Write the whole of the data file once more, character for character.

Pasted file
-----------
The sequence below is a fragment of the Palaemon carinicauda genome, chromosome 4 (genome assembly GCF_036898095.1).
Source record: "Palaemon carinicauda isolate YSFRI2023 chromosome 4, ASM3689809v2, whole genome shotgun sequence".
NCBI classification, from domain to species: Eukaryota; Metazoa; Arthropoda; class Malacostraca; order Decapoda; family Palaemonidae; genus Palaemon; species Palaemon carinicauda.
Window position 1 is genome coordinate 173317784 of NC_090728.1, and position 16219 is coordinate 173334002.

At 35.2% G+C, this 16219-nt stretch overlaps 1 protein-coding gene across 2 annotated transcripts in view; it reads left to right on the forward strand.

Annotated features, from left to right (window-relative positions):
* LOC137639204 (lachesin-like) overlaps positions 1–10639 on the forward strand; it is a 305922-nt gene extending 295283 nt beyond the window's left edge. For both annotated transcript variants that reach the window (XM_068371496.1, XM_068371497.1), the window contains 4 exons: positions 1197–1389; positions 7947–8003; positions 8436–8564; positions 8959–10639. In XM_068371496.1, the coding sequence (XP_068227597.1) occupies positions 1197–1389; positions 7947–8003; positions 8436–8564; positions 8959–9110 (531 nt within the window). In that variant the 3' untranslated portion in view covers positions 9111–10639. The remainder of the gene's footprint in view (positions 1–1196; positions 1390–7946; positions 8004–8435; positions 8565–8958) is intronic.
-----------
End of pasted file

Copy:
The sequence below is a fragment of the Palaemon carinicauda genome, chromosome 4 (genome assembly GCF_036898095.1).
Source record: "Palaemon carinicauda isolate YSFRI2023 chromosome 4, ASM3689809v2, whole genome shotgun sequence".
NCBI classification, from domain to species: Eukaryota; Metazoa; Arthropoda; class Malacostraca; order Decapoda; family Palaemonidae; genus Palaemon; species Palaemon carinicauda.
Window position 1 is genome coordinate 173317784 of NC_090728.1, and position 16219 is coordinate 173334002.

At 35.2% G+C, this 16219-nt stretch overlaps 1 protein-coding gene across 2 annotated transcripts in view; it reads left to right on the forward strand.

Annotated features, from left to right (window-relative positions):
* LOC137639204 (lachesin-like) overlaps positions 1–10639 on the forward strand; it is a 305922-nt gene extending 295283 nt beyond the window's left edge. For both annotated transcript variants that reach the window (XM_068371496.1, XM_068371497.1), the window contains 4 exons: positions 1197–1389; positions 7947–8003; positions 8436–8564; positions 8959–10639. In XM_068371496.1, the coding sequence (XP_068227597.1) occupies positions 1197–1389; positions 7947–8003; positions 8436–8564; positions 8959–9110 (531 nt within the window). In that variant the 3' untranslated portion in view covers positions 9111–10639. The remainder of the gene's footprint in view (positions 1–1196; positions 1390–7946; positions 8004–8435; positions 8565–8958) is intronic.